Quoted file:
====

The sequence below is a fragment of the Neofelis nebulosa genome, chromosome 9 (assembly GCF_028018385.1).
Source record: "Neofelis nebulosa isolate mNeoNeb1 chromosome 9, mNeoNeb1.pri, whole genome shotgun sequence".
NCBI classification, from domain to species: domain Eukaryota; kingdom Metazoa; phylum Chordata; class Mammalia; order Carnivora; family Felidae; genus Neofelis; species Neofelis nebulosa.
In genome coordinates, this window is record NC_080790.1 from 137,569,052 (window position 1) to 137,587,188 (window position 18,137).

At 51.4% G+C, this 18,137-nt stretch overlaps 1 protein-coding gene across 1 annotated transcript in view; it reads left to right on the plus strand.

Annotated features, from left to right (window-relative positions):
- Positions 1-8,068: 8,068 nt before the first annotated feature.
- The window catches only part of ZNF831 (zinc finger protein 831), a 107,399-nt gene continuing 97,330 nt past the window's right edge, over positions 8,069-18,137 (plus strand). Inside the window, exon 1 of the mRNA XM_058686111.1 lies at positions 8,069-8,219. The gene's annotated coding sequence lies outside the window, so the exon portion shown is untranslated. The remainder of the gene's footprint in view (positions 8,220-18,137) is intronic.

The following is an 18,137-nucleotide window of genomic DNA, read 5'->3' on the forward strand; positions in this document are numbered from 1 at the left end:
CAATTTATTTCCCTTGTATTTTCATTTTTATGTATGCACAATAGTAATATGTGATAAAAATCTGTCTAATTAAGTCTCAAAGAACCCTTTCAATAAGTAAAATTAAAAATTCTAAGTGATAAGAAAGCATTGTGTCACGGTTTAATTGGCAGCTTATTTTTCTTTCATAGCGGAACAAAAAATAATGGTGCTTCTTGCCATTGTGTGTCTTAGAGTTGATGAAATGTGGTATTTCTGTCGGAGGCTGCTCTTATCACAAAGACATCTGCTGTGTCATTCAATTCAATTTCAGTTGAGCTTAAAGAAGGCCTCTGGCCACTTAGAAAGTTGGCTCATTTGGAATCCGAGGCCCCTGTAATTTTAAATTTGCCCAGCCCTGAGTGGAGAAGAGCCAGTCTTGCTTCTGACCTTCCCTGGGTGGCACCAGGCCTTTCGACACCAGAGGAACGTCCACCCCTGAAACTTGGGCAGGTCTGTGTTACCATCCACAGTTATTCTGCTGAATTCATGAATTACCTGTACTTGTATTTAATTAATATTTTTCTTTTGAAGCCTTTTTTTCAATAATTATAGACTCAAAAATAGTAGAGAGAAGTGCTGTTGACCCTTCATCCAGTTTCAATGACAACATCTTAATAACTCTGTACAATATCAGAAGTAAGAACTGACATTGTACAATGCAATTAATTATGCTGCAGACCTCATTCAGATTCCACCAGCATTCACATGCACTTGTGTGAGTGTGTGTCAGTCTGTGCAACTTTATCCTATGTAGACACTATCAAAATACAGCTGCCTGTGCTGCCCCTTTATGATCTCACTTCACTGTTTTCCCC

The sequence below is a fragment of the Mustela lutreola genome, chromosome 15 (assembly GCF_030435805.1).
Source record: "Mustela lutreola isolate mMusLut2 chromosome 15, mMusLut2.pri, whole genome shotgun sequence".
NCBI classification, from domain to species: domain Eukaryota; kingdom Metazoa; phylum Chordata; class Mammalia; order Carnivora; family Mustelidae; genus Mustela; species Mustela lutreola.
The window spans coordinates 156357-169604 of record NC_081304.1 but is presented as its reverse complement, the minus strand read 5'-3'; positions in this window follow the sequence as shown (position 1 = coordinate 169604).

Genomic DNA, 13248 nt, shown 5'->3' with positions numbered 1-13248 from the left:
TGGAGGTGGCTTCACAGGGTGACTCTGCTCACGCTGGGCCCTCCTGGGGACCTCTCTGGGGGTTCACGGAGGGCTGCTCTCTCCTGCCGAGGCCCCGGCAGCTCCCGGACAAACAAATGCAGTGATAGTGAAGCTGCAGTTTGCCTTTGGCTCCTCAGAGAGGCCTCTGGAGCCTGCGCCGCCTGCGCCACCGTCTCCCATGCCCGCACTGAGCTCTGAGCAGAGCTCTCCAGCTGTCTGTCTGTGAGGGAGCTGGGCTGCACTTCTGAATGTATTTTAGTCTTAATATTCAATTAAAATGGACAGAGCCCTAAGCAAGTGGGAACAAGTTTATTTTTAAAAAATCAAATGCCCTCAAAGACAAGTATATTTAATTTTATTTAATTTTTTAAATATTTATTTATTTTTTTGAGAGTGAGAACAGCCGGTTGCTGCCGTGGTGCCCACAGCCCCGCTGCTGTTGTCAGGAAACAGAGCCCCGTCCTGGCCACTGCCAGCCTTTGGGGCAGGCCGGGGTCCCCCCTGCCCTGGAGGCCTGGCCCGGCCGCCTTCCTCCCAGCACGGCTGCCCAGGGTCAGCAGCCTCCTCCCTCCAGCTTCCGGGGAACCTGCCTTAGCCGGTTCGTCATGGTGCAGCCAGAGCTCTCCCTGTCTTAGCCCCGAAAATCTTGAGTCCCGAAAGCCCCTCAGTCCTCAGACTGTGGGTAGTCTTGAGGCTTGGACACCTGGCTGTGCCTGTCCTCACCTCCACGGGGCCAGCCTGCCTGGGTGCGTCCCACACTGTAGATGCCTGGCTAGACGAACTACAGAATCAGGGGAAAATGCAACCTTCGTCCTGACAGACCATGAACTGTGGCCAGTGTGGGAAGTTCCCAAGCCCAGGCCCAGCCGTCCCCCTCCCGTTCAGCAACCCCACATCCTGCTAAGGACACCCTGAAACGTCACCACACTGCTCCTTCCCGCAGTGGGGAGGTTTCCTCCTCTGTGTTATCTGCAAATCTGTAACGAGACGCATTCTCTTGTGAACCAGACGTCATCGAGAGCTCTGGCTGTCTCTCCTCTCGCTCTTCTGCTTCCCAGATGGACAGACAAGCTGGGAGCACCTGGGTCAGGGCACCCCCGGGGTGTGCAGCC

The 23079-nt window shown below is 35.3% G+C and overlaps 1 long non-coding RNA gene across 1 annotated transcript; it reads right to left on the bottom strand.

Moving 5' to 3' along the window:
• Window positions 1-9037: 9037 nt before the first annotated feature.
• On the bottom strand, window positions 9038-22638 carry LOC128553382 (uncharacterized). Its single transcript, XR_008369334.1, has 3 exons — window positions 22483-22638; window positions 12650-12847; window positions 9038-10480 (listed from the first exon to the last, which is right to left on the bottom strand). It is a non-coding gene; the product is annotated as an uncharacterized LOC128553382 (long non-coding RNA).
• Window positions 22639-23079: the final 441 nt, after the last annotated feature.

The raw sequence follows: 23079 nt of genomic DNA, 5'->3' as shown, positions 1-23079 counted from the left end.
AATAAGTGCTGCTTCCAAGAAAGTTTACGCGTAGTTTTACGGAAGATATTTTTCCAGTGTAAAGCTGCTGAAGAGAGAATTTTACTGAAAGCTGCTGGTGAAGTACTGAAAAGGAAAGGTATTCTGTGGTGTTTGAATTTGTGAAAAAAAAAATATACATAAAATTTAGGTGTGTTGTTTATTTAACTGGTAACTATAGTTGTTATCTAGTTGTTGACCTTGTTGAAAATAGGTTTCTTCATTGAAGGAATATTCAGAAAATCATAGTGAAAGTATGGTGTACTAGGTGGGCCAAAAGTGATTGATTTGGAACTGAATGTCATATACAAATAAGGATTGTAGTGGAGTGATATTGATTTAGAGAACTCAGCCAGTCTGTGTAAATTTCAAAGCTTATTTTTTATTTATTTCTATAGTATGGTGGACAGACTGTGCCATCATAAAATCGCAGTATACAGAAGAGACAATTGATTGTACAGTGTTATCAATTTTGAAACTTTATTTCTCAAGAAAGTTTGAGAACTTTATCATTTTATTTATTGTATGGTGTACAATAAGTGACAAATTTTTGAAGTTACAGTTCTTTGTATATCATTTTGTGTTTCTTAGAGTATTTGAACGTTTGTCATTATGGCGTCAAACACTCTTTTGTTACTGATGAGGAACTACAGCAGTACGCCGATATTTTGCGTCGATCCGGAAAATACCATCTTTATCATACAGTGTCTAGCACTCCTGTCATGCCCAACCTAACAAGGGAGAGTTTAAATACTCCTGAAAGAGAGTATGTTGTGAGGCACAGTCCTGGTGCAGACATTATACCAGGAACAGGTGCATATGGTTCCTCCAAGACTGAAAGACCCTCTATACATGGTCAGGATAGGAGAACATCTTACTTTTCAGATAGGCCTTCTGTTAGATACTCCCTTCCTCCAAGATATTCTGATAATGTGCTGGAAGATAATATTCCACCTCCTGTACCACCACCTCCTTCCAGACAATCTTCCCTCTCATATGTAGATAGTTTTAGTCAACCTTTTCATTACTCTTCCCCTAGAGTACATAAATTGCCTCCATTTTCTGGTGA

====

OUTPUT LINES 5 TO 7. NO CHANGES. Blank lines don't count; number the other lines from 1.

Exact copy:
At 51.4% G+C, this 18,137-nt stretch overlaps 1 protein-coding gene across 1 annotated transcript in view; it reads left to right on the plus strand.

Annotated features, from left to right (window-relative positions):
- Positions 1-8,068: 8,068 nt before the first annotated feature.